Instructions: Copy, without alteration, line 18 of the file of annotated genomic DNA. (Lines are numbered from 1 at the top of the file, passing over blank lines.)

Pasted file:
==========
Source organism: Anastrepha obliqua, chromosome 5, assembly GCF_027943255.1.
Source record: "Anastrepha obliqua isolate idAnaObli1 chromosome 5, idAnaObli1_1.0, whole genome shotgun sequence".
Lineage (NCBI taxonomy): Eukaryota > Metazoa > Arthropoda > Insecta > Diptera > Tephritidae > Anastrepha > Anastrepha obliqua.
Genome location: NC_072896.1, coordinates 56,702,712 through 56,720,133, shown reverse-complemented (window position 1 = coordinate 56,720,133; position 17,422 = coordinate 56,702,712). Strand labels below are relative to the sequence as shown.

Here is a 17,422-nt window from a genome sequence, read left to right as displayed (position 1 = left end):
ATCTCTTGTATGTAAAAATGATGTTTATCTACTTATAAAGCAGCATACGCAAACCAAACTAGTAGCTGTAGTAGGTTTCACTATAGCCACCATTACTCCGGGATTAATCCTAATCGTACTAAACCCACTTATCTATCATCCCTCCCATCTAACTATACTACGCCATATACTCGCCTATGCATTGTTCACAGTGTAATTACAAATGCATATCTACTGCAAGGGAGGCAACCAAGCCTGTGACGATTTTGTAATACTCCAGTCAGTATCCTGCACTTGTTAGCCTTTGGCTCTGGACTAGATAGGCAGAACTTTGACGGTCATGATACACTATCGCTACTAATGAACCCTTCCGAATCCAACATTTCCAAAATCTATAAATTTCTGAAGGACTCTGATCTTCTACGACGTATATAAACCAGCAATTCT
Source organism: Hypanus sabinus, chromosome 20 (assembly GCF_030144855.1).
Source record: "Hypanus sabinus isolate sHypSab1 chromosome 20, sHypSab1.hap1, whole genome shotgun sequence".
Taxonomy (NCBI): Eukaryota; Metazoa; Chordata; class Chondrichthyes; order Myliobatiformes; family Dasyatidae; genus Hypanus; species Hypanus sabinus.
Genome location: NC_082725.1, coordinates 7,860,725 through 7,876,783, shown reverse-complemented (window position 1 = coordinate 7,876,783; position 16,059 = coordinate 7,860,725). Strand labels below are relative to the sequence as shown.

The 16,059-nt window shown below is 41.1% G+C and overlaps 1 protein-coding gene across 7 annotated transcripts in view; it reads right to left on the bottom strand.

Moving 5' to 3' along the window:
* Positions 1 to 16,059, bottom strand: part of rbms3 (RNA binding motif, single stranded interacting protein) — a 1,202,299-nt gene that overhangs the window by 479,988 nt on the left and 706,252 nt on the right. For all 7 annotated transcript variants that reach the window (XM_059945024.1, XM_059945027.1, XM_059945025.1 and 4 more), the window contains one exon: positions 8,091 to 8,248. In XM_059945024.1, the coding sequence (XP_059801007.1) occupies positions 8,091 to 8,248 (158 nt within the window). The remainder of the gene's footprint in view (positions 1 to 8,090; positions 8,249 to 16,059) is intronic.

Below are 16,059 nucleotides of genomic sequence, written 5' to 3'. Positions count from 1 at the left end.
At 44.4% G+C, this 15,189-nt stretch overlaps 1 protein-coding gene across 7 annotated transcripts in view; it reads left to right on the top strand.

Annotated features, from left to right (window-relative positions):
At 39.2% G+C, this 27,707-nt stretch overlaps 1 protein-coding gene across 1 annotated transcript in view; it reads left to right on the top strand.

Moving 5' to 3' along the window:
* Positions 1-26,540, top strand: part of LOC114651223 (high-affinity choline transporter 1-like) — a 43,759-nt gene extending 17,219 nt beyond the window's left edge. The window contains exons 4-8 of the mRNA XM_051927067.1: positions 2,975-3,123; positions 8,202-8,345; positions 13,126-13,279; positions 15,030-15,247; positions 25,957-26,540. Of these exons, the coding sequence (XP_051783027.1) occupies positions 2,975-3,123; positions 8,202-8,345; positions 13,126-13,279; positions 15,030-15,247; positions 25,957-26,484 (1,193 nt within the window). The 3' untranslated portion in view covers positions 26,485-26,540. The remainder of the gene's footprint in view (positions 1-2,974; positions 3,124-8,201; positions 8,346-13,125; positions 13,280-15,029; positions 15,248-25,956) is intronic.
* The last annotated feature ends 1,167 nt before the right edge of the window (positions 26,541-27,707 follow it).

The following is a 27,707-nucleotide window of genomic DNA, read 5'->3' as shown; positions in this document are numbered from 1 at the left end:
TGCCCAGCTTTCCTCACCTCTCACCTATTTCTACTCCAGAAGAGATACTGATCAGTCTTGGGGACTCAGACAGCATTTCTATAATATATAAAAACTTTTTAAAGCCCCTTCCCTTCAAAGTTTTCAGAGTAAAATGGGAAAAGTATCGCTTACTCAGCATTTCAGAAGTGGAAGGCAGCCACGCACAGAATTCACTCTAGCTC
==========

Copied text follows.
Moving 5' to 3' along the window: